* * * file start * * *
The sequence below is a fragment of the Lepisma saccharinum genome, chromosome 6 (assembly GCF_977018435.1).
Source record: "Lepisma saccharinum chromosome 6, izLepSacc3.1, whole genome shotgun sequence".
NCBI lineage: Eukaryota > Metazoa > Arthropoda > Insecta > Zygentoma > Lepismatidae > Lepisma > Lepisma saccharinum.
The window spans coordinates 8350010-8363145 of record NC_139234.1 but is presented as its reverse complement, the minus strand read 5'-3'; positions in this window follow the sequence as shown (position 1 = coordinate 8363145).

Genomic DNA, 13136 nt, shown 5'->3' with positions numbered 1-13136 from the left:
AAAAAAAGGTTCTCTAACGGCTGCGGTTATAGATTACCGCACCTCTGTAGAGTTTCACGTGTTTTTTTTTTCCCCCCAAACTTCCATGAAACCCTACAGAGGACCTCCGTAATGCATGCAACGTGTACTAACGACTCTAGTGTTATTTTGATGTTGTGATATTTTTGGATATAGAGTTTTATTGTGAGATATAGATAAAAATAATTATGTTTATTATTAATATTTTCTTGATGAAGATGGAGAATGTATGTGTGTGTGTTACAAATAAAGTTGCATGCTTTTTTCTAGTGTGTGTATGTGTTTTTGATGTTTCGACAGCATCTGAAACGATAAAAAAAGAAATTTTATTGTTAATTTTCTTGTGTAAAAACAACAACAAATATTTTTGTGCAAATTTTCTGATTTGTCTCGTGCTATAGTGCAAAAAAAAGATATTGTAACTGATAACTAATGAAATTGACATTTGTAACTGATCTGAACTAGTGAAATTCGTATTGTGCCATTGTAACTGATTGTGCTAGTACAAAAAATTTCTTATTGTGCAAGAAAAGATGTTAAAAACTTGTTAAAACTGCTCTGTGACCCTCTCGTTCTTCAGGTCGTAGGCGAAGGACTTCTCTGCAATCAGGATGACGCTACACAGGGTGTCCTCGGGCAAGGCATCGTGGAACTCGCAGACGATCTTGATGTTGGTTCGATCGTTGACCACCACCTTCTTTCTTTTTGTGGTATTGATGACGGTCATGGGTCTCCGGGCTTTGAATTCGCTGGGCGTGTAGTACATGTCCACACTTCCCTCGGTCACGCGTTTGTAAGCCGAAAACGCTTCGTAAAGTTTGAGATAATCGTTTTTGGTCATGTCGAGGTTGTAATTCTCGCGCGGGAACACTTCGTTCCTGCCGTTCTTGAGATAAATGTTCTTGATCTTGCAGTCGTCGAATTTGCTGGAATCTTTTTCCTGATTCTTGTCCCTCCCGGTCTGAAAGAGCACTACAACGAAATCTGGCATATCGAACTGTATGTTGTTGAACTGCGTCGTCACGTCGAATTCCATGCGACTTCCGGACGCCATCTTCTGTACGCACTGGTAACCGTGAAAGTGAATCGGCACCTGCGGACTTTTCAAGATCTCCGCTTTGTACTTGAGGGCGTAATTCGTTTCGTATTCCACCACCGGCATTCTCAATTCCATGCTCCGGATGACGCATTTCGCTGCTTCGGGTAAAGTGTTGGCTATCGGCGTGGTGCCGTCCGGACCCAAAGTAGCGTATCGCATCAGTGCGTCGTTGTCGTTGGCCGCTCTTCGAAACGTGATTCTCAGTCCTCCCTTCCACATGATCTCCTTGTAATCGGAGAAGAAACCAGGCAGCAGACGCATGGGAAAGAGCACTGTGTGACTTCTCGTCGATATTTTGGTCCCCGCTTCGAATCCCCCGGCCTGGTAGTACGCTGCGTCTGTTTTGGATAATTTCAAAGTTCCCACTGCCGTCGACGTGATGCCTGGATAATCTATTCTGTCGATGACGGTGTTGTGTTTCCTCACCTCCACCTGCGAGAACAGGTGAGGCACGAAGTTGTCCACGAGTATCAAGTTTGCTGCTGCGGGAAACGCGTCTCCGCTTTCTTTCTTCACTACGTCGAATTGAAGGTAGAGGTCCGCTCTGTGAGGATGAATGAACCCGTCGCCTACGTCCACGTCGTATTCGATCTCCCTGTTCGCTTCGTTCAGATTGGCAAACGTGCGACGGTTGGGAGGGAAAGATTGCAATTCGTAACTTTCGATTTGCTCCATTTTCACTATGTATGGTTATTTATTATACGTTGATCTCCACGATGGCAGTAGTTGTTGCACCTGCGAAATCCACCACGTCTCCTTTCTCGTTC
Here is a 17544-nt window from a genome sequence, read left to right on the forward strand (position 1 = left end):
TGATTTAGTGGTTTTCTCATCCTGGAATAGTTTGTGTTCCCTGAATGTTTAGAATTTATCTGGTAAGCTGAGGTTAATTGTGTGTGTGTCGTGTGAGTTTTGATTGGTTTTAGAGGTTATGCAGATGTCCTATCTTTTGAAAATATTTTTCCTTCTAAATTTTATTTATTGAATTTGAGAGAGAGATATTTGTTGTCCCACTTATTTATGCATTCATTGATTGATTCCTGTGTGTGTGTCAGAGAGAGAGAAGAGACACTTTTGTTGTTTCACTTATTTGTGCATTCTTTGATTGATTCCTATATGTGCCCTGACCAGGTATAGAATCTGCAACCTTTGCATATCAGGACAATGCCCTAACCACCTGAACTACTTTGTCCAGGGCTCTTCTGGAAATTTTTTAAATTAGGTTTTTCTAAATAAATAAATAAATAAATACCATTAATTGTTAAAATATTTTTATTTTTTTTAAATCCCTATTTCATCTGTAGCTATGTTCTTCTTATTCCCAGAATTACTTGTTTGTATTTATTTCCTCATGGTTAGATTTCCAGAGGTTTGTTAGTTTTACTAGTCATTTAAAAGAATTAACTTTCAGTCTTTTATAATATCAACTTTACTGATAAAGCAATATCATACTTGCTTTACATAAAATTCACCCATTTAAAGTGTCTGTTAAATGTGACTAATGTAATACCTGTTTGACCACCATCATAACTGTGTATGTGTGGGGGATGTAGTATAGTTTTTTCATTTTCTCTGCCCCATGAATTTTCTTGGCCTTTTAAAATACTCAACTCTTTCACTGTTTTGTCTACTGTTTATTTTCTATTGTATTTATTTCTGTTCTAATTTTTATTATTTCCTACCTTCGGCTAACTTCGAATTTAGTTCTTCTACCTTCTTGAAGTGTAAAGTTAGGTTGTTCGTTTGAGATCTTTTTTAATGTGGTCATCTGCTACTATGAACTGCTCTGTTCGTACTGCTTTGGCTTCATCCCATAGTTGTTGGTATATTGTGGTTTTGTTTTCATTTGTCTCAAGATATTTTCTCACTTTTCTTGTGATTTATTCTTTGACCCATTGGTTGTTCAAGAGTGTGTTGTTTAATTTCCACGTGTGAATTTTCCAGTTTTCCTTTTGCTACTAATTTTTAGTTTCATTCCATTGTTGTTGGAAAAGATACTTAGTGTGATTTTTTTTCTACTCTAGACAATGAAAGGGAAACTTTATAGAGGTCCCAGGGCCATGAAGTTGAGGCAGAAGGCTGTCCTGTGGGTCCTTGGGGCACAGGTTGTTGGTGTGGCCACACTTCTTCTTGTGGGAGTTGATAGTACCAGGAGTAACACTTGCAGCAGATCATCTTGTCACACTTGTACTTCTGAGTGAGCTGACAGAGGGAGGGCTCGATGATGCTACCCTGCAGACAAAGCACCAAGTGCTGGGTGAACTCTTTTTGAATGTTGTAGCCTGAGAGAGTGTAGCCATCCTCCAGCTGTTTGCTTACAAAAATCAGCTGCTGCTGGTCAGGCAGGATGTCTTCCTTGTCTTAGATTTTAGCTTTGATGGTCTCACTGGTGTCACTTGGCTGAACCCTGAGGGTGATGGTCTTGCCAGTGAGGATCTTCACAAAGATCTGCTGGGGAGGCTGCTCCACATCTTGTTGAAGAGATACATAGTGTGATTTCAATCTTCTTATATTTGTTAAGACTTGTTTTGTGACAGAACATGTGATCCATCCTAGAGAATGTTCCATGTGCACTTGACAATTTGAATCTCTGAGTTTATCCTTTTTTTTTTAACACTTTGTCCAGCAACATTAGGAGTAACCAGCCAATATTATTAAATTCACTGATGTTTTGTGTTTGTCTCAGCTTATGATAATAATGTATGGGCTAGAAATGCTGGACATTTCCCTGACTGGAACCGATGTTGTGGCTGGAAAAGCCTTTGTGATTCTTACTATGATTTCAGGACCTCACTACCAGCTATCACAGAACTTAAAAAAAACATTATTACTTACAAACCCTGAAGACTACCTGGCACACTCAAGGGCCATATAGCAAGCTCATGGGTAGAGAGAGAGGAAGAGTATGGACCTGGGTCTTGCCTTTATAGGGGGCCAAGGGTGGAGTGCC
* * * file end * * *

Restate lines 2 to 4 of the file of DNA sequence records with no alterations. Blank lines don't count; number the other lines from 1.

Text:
Source record: "Lepisma saccharinum chromosome 6, izLepSacc3.1, whole genome shotgun sequence".
NCBI lineage: Eukaryota > Metazoa > Arthropoda > Insecta > Zygentoma > Lepismatidae > Lepisma > Lepisma saccharinum.
The window spans coordinates 8350010-8363145 of record NC_139234.1 but is presented as its reverse complement, the minus strand read 5'-3'; positions in this window follow the sequence as shown (position 1 = coordinate 8363145).